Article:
As the congratulatory notices began pinging me from LinkedIn contacts, it dawned on me that this May I am celebrating 12 years as a self-employed confidant consultant. I left the corporate world for various personal and professional reasons and for the most part, am pleased with my decision, despite the lack of a consistent bank deposit that most of you enjoy on the 1st and 15th of every month.
Personally, 12 years ago my kids were at the cusp of their teenage years. While lots of moms I’ve known thought it was vital to stay home and bond with Junior when he was young, I felt my kids needed me around more as they grew older. (OK, in all fairness, neither of my kids ever felt as if they needed me around unless they wanted money or a ride, so it was probably MY need to be around them that changed my career direction.) Working from home and selecting clients with projects that melded well with my kid’s schedules seemed to be the perfect marriage of latchkey prevention and my own sanity preservation. (And speaking of a perfect marriage, did I mention that my husband was also travelling three days a week for several of those same very busy preteen and teenage years?)
Professionally, I had done the corporate thing for a long time. Big companies, small companies. Client side and vendor side. I had both bought and sold research services since the early 80’s so I felt supremely qualified to hawk my goods, mostly with the message that you could get the same level of work done by me as you would have gotten if you hired the companies I used to work for. Only now, with much less expense and many fewer hoops to jump through. I was (and still am) on the clock 24/7, and as most self-employed folks will tell you, working harder and often more hours than before, usually under the cloak of darkness. But because it’s on my terms, it doesn’t seem quite as grueling as some 9 to 5 jobs, plus, no hour long commute in traffic!
However, because I sign confidentiality and non-disclosure agreements on virtually every project, I am not able to list most of my more prominent clients on my website. The work I do is behind the scenes, in the shadows, often on a sub-contract basis, making it impossible for me to brag about all the wonderful products and services my research has helped to shape these past twelve years. But I can list some of the types of qualitative and quantitative research projects I’ve done while wearing my consultant cap, in hopes that you can see I am quite qualified to do the same for you. For example:
- An international white board manufacturer wanted to conduct new product development and usability studies among teachers across the United States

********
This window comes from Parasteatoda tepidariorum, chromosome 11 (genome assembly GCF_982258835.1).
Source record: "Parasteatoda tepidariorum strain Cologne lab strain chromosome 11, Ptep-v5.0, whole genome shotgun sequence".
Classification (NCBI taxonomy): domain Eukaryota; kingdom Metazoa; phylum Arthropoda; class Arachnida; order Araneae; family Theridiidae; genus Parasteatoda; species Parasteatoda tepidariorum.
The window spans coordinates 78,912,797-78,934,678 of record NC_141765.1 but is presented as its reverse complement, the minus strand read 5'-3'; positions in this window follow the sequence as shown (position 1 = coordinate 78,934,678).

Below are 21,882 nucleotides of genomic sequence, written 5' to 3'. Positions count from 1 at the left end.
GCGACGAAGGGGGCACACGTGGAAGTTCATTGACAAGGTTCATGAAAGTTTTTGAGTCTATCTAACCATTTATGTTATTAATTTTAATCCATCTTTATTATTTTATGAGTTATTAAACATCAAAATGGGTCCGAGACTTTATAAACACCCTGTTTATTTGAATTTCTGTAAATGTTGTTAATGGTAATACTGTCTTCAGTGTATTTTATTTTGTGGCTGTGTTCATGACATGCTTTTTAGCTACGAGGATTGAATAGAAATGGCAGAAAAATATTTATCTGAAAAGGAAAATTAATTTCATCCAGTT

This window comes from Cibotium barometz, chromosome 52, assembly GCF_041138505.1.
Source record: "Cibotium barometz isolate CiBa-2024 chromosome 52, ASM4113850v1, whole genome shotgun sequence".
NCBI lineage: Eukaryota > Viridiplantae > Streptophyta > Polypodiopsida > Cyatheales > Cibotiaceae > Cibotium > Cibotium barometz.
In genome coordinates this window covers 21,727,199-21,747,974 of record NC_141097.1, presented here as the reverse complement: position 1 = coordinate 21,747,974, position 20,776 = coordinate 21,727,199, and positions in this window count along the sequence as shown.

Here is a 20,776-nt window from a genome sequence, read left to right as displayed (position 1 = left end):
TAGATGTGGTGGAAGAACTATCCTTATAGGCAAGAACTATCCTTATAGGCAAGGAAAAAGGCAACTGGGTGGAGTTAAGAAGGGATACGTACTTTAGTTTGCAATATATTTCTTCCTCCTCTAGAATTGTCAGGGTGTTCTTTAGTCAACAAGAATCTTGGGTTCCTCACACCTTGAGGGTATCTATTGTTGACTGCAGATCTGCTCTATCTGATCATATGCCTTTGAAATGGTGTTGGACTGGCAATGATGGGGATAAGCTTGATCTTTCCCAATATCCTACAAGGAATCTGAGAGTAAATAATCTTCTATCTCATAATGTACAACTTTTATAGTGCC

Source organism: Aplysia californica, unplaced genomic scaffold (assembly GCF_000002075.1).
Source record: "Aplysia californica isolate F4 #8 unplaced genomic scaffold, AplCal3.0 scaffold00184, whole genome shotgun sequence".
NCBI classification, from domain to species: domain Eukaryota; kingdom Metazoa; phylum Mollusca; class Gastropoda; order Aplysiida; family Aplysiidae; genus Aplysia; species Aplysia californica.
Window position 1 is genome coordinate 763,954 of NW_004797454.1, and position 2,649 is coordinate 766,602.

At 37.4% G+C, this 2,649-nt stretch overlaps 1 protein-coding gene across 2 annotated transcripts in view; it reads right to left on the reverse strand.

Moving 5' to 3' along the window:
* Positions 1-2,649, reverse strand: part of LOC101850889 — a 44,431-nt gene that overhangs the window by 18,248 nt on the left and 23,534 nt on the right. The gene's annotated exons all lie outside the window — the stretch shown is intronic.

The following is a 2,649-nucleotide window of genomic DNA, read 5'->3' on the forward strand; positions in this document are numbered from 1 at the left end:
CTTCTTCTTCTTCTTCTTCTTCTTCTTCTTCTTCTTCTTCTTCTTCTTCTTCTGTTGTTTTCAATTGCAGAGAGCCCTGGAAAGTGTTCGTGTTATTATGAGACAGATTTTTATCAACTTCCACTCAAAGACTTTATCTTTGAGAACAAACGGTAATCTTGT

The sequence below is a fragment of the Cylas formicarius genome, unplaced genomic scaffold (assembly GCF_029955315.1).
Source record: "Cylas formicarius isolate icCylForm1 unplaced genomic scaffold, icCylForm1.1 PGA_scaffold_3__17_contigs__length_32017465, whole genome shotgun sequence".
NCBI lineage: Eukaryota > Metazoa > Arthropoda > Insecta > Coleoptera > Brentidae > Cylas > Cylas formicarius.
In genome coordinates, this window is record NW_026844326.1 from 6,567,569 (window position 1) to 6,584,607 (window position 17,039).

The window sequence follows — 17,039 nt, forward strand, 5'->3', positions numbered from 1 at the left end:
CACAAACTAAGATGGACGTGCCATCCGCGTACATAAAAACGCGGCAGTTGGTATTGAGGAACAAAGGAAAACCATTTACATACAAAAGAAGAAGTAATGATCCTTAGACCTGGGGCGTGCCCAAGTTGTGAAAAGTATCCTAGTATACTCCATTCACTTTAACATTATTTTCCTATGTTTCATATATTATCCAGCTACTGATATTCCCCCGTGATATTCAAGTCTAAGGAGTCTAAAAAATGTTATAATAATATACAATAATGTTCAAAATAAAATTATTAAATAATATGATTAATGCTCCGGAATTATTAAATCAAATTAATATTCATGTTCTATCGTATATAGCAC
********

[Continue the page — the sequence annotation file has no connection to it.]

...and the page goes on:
- A national master planned community developer wanted to conduct research among prospective buyers and prominent area Realtors to determine what neighborhood features and elements in a home were most important. Because this was done across several markets in the US, we were able to compare and contrast regional similarities and differences
- A small two-man company developed a cutting edge product for use on construction sites. In order to obtain investor backing, they needed hands-on testing in simulated settings by various tradesmen, proving the product worked well and would fill a need
- A developer and operator of luxury destination resorts sought feedback among recent visitors to several properties. Some projects involved measuring the customer satisfaction experience while other projects tested interest in real estate and investment opportunities
- Several regional and national home builders have used my research services to conduct exit interviews among recent visitors to their communities, evolving into SWOT and competitor analyses
- A glove manufacturer sought feedback on new designs among several hard to reach industrial end users
- A door lock manufacturer wanted to gauge interest in various models of keyless electronic products that would work with existing home operations systems
- A fiber manufacturer wanted a segmentation study of their existing and potential customer groups in order to develop targeted communications campaigns
So yes, I’ve talked to a lot of people over the years. I’ve asked about everything from how they hold a hammer or wear a glove to how they buy a home, how they like to vacation or how they liked the restaurant they patronized last night. If it can be asked, I’ve probably asked it. And then turned those responses into actionable answers for my clients, all the while keeping everyone’s identity a secret.
Except mine. I’m Sally. Sally Markham.